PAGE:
No problem, once more it’s alcohol inks!

To paint with alcohol inks you will need:

folded-purse-buttons-color-with-alcohol-ink

First, drip several drops of each alcohol ink color you want to use onto your palette or plate.  Now, leave them alone and let them dry.  It should only take a few seconds.  And it will look like an utter mess.  Yup, I know this sounds weird, but it works.

While you’re waiting, fill the water brush with alcohol blending solution and label it as such.   I mean it!  If you confuse this with water, you will be sorry.

Now take your brush and gently squeeze it, the solution should start to flow from the brush tip.  Lightly rub this into one of the colors of dried alcohol ink.  It picks up the color onto the brush and now you can paint with that color on your object.

I chose to paint the little leaves on my buttons with Cranberry alcohol ink.  Wonderful!

folded-purse-buttons-after

When your brush runs out of color, just go back to the palette to pick up some more.  If you want to change colors, just scribble the brush onto a Non Stick Craft Sheet until the liquid runs clear.

You can use the blending solution to clean off the craft sheet, fingers and most anything else when you’re all done.  Also, if you’re not happy with what you’ve done, just wipe it with blending solution to remove all color and start over.

Now my buttons go perfectly with my bag.

folded-bags-with-beaded-handles-close-up-oriental

By the way, it’s a good idea to first test alcohol inks and the blending solution in an inconspicuous spot to make sure they won’t damage any existing color.  Usually they won’t, but it smart to test first!

So there you have it, some fun details to add to your purses.  I hope you’ll give this project a try.  If you do, I’d love to see pics of your work.  🙂

Happy creating!

Sep 292011
 

Earlier this week I showed you how to make Origami Folded Purses.  Today’s tutorial is for how to add beaded handles.  Of course, you could add these handles to just about any bag; think of it as jewelry for your purse!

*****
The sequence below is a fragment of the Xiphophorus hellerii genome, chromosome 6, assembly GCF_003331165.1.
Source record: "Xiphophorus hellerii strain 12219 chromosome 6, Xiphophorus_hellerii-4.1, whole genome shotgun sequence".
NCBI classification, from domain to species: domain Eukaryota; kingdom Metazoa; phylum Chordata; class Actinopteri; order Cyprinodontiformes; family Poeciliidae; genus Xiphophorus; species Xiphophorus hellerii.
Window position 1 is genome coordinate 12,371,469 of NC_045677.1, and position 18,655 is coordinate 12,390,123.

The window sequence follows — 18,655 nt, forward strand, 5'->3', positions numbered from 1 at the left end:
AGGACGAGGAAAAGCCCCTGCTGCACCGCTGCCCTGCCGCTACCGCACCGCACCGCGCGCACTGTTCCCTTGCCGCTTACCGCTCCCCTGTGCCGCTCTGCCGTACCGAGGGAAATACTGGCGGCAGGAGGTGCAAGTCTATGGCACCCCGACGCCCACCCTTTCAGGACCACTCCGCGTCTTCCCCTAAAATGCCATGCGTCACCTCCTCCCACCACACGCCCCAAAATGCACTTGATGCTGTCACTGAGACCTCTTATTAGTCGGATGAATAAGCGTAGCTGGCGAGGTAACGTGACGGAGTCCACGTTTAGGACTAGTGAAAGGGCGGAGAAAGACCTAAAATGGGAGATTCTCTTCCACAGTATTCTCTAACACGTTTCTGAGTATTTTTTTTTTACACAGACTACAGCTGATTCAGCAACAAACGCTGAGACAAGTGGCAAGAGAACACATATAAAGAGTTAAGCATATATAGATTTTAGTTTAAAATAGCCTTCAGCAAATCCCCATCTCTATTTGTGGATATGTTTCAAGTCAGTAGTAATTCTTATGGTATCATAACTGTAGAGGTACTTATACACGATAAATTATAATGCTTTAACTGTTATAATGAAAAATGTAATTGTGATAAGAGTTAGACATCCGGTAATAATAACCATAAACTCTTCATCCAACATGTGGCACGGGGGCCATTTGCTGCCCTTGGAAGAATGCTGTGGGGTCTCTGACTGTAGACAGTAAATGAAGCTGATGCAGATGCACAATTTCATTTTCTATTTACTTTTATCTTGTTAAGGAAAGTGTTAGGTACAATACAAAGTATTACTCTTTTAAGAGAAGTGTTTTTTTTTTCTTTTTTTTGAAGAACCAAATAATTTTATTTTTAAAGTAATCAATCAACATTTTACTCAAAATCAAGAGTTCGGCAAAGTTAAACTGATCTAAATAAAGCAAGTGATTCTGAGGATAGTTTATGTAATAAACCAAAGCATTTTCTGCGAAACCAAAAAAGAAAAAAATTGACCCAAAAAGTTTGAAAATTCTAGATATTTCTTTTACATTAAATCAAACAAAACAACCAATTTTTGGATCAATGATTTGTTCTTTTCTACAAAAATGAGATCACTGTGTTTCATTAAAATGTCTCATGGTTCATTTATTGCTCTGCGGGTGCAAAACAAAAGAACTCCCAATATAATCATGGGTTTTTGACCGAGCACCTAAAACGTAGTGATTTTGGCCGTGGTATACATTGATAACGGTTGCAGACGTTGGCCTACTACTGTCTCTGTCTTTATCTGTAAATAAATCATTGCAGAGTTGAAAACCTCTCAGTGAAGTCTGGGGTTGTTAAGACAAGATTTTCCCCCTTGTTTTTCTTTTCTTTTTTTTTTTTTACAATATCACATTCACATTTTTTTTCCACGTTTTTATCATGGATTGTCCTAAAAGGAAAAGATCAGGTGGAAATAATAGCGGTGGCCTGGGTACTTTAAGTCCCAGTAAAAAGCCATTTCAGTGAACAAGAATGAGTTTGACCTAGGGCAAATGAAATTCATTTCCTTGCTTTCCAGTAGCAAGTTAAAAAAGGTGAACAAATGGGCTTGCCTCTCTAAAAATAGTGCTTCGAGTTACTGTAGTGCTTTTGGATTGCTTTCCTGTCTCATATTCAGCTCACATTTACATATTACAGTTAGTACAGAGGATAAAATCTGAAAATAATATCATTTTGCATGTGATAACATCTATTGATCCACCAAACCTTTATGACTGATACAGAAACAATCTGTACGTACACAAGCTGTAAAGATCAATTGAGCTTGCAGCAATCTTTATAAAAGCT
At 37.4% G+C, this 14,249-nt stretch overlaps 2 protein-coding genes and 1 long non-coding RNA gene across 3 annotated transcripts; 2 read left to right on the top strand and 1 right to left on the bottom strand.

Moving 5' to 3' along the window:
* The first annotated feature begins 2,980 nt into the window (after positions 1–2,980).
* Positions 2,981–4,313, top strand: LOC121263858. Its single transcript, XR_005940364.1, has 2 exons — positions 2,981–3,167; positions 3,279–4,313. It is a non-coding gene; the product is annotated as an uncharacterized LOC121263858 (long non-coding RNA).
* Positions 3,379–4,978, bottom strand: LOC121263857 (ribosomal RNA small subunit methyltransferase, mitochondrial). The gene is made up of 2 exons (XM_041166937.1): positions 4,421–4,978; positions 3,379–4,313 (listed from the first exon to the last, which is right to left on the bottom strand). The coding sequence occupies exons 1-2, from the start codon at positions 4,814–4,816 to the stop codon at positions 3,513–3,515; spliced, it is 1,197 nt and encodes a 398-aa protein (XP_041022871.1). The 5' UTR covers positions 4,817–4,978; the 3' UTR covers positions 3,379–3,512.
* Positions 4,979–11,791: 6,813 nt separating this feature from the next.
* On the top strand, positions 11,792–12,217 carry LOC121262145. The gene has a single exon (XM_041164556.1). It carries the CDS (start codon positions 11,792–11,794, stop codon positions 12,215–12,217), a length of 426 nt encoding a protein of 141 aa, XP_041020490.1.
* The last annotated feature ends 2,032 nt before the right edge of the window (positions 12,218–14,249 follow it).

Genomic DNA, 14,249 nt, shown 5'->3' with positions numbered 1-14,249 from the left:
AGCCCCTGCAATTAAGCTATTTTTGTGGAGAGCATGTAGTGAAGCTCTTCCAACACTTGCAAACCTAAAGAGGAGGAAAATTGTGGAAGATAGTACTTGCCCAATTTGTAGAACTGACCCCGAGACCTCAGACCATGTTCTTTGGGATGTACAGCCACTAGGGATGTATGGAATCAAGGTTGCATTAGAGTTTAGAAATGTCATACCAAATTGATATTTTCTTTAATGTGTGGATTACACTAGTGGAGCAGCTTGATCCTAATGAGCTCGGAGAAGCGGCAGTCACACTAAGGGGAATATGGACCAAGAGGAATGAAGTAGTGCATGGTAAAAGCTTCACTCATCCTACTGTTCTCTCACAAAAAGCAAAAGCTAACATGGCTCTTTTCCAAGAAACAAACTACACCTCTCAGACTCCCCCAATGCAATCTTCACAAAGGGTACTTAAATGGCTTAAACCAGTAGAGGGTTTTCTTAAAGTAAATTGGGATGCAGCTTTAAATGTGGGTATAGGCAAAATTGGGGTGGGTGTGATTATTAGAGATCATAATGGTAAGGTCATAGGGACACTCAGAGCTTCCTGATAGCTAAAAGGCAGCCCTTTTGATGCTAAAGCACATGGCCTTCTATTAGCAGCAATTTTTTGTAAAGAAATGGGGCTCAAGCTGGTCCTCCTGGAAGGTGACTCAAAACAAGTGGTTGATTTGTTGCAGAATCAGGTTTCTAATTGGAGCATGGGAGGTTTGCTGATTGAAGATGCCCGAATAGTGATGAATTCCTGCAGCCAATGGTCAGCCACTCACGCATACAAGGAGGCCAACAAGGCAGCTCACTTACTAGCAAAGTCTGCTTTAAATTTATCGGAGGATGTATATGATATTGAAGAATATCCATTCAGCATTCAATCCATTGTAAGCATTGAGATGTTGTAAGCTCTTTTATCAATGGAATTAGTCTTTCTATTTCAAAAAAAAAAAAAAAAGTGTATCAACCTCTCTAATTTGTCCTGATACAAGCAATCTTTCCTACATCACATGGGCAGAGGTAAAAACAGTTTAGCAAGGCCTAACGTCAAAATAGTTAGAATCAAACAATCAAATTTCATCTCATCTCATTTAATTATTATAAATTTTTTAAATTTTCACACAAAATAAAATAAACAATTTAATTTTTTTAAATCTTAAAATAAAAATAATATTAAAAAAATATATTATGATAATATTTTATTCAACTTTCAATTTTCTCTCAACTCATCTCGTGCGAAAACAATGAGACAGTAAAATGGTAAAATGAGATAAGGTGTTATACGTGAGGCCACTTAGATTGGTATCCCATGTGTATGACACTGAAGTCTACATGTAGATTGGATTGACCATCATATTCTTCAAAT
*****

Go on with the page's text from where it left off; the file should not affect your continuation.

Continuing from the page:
Here are three bags that I’ve completed.  You’ll notice that the black bag with oriental fabric has gotten a makeover with new buttons and a fancy new handle.  I’m loving it.

folded-bags-with-beaded-handles-floral-bag_0 folded-bags-with-beaded-handles-purple-bag_0

folded-bags-with-beaded-handles-oriental

(Btw, you can click on any of the photos to enlarge, click  on the square with an arrow to make them even bigger.)

What you will need to make these handles:

  • A purse to put them on (duh!)
  • Metal grommets (I used the Dritz large grommet kit.  It comes with the tool you will need to set them.)
  • Two clasps to go through the eyelets.  (On the floral and purple bags I used badge clips, they look like large lobster claw clasps with a swivel loop.  On the black oriental bag I used metal clasps by Blue Moon Beads.)
  • Bead stringing wire (I used Beadalon nylon coated stainless steel in size 5.)
  • Two crimp tubes (Look at the packaging and choose the size that corresponds with your wire.)
  • Beads of your choice (Shopping for these is the fun part!)

The first thing to do is make  small holes in the side seams of the purse for the eyelets to go through.  This is why we used a very small stitch length when we made the purse.  Here I am using a Cropodile to punch holes, but you just carefully make a 1/4″ hole with scissors.  Always err on the side of making it too small!

Make these holes about 1/2″ down from the top of the seams.  folded-purse-handle-tutorial-1-punch-hole

Here are what the grommets look like.  Above them is the tool used to set them with a hammer.  Make sure when you get your package that it includes the tool and isn’t a refill kit.

folded-purse-handle-tutorial-2-grommets

Notice that one side of the grommet has a larger opening and shorter prongs.  The other one has a smaller opening and taller prongs.  This taller one goes on the outside of your purse.